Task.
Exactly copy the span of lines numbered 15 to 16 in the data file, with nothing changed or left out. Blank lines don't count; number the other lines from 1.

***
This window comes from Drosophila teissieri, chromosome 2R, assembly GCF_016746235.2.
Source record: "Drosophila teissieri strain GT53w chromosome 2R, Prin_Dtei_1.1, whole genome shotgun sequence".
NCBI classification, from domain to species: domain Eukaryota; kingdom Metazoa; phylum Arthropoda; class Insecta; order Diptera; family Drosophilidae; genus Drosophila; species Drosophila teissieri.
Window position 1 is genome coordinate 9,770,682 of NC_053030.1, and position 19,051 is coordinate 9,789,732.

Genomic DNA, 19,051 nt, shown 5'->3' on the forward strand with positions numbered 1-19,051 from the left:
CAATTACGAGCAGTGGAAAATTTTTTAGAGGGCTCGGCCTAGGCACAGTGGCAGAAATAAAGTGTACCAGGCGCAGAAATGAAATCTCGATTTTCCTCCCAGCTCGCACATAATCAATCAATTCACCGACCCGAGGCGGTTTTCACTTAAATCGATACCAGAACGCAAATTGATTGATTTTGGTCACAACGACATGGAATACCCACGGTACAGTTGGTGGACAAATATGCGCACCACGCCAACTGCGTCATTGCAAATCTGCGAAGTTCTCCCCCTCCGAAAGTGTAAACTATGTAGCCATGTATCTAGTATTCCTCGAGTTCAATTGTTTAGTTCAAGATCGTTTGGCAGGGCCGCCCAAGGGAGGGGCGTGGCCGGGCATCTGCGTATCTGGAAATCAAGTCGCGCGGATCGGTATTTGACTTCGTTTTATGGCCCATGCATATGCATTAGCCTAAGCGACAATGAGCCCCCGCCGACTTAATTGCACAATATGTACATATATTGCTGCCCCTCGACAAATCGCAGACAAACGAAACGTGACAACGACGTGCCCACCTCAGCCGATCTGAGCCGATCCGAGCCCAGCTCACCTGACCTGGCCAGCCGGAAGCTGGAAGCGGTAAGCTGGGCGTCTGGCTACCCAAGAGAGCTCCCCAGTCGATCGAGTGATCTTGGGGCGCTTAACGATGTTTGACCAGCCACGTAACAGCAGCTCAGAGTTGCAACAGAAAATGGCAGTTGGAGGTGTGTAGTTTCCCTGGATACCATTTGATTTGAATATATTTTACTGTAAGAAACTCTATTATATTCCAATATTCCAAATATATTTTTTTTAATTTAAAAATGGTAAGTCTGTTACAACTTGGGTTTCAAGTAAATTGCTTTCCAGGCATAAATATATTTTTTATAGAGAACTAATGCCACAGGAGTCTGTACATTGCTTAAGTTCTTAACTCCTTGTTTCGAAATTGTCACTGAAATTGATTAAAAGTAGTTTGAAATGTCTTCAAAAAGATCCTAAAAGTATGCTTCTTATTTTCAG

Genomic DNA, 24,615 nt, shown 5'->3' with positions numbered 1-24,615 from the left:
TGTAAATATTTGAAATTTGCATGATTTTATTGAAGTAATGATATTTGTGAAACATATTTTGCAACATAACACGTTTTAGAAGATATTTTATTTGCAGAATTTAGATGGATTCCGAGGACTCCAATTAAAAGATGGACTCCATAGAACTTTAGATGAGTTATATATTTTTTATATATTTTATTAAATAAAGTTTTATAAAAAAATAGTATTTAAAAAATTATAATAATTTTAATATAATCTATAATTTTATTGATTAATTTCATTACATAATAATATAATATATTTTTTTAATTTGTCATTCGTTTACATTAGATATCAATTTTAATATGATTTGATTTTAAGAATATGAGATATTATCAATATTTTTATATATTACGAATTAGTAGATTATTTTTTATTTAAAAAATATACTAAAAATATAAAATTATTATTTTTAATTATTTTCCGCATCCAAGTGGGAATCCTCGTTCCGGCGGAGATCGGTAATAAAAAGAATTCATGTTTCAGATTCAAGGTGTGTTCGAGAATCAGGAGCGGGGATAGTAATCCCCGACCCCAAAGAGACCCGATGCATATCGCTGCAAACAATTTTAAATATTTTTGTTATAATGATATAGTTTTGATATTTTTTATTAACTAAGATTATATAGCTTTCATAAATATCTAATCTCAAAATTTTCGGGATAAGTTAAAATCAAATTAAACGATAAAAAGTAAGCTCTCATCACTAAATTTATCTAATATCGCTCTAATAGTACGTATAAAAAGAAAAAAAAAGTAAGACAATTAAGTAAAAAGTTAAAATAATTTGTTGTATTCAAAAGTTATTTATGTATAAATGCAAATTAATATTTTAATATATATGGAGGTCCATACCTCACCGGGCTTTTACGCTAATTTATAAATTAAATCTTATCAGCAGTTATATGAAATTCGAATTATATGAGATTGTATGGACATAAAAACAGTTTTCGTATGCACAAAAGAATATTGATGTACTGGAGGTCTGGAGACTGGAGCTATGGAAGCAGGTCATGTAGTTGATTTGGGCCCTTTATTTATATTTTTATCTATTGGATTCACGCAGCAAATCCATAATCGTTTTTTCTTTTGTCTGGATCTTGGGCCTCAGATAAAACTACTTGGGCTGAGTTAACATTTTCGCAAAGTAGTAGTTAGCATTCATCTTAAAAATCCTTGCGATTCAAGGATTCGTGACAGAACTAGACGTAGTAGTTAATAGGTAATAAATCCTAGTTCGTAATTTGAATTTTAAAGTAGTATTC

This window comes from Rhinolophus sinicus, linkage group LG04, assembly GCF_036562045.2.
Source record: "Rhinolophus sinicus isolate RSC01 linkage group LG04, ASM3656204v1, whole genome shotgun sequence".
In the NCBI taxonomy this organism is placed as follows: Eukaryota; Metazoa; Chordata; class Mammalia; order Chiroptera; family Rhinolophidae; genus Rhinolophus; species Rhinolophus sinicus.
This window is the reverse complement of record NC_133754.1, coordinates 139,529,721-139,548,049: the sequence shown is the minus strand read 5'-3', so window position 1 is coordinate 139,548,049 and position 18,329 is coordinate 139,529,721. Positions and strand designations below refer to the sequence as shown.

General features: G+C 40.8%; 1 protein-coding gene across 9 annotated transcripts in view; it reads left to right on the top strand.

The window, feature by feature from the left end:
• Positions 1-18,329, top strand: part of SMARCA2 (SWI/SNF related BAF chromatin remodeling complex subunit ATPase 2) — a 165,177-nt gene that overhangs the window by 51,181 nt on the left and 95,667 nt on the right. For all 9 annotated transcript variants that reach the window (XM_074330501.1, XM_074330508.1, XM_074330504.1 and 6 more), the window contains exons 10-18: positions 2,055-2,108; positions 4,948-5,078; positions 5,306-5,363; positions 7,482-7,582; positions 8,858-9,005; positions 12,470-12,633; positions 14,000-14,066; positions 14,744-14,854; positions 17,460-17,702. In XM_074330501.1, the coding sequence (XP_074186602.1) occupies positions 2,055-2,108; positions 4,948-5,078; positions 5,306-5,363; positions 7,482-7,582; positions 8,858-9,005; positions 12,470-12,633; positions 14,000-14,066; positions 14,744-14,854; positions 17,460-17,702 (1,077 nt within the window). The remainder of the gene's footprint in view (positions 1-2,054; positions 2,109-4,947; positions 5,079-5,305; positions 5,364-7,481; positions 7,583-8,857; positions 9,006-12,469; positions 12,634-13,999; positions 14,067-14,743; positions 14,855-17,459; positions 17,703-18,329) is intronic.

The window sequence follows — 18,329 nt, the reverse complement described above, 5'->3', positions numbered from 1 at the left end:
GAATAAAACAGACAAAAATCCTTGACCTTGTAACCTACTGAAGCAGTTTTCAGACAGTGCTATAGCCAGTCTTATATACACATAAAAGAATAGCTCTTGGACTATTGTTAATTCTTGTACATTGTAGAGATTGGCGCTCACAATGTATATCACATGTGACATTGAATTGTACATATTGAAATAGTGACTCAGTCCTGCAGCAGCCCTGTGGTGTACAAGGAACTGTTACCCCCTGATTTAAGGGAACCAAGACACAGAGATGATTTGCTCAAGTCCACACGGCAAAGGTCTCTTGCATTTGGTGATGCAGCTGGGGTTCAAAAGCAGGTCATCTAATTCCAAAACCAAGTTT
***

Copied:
• Positions 1-18,329, top strand: part of SMARCA2 (SWI/SNF related BAF chromatin remodeling complex subunit ATPase 2) — a 165,177-nt gene that overhangs the window by 51,181 nt on the left and 95,667 nt on the right. For all 9 annotated transcript variants that reach the window (XM_074330501.1, XM_074330508.1, XM_074330504.1 and 6 more), the window contains exons 10-18: positions 2,055-2,108; positions 4,948-5,078; positions 5,306-5,363; positions 7,482-7,582; positions 8,858-9,005; positions 12,470-12,633; positions 14,000-14,066; positions 14,744-14,854; positions 17,460-17,702. In XM_074330501.1, the coding sequence (XP_074186602.1) occupies positions 2,055-2,108; positions 4,948-5,078; positions 5,306-5,363; positions 7,482-7,582; positions 8,858-9,005; positions 12,470-12,633; positions 14,000-14,066; positions 14,744-14,854; positions 17,460-17,702 (1,077 nt within the window). The remainder of the gene's footprint in view (positions 1-2,054; positions 2,109-4,947; positions 5,079-5,305; positions 5,364-7,481; positions 7,583-8,857; positions 9,006-12,469; positions 12,634-13,999; positions 14,067-14,743; positions 14,855-17,459; positions 17,703-18,329) is intronic.

The window sequence follows — 18,329 nt, the reverse complement described above, 5'->3', positions numbered from 1 at the left end: